Chapter 13: Using Outlook Express for E-mail and News.
PART III: NETWORKING WINDOWS 2000 PROFESSIONAL.
Chapter 14: Understanding the Architecture.
Chapter 15: An In-Depth Introduction to Networks.
Chapter 16: Network Architectures.
Chapter 17: Connecting to Windows 2000 Peer-to-Peer Networks and NT4 Domains.
Chapter 18: Living with Windows 2000 Professional; Strict Security.
Chapter 19: Active Directory Essentials.
Chapter 20: Connecting to Novell NetWare Networks.
Chapter 21: Secure Telecommuting.
PART IV: ADVANCED TECHNIQUES AND TROUBLESHOOTING.
Chapter 22: HTML and VBScript.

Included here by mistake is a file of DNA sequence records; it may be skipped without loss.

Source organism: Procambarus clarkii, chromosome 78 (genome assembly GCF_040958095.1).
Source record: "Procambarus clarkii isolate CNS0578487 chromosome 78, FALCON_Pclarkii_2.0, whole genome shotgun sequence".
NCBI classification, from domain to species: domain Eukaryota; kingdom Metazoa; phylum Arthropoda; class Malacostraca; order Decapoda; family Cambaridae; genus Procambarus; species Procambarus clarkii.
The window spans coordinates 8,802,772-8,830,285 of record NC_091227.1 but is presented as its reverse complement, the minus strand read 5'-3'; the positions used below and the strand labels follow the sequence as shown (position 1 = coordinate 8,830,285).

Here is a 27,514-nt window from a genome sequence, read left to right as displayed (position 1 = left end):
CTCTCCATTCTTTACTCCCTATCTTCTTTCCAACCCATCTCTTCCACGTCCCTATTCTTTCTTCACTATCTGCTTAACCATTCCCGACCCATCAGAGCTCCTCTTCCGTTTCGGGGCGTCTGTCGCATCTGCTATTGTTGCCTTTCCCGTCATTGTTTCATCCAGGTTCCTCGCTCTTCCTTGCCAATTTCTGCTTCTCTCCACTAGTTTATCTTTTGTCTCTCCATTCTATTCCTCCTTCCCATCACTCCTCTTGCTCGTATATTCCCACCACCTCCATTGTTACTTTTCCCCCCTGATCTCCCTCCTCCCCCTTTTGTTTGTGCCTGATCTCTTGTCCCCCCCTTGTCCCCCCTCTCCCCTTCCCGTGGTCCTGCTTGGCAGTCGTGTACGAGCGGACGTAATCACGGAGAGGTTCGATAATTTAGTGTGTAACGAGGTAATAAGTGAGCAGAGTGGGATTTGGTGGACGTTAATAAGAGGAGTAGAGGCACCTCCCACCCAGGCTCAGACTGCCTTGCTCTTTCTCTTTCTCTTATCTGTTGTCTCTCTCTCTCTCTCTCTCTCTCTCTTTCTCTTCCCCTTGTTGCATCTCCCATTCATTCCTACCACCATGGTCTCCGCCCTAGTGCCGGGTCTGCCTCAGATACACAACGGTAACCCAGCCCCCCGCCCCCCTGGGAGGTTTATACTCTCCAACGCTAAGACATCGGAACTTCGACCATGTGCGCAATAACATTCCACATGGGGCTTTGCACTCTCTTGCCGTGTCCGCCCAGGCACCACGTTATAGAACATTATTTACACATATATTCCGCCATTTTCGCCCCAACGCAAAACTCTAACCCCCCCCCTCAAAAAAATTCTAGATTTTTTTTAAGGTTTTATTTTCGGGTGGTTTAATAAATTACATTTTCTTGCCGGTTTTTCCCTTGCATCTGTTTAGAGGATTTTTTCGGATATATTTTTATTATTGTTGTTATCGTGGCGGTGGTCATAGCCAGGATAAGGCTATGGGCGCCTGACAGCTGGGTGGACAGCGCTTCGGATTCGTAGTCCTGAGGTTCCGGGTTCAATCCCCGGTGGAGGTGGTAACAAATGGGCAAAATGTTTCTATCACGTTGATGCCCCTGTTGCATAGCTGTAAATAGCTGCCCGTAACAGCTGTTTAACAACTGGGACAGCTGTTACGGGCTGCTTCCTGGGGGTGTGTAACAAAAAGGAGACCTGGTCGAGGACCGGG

Chapter 23: DHTML and VBScript.
Chapter 24: VBScript and Windows 2000 Professional.
Chapter 25: The Windows Scripting Host.
Chapter26: Supporting New Hardware and Installing Drivers.
Chapter 27: Fixing Windows 2000 Professional When It Breaks.
Chapter 28: Administrative and Diagnostic Tools.
Chapter 29: Additional Customization Options.
Chapter 30: Advanced Troubleshooting Methodology.
Posted November 28, 2001
Minasi has always been known for good old fashioned down to earth writing. This book fits in that category. It clearly focuses more on real world use of the product as ooposed to simply a test cramming guide.Was this review helpful? Yes NoThank you for your feedback. Report this reviewThank you, this review has been flagged.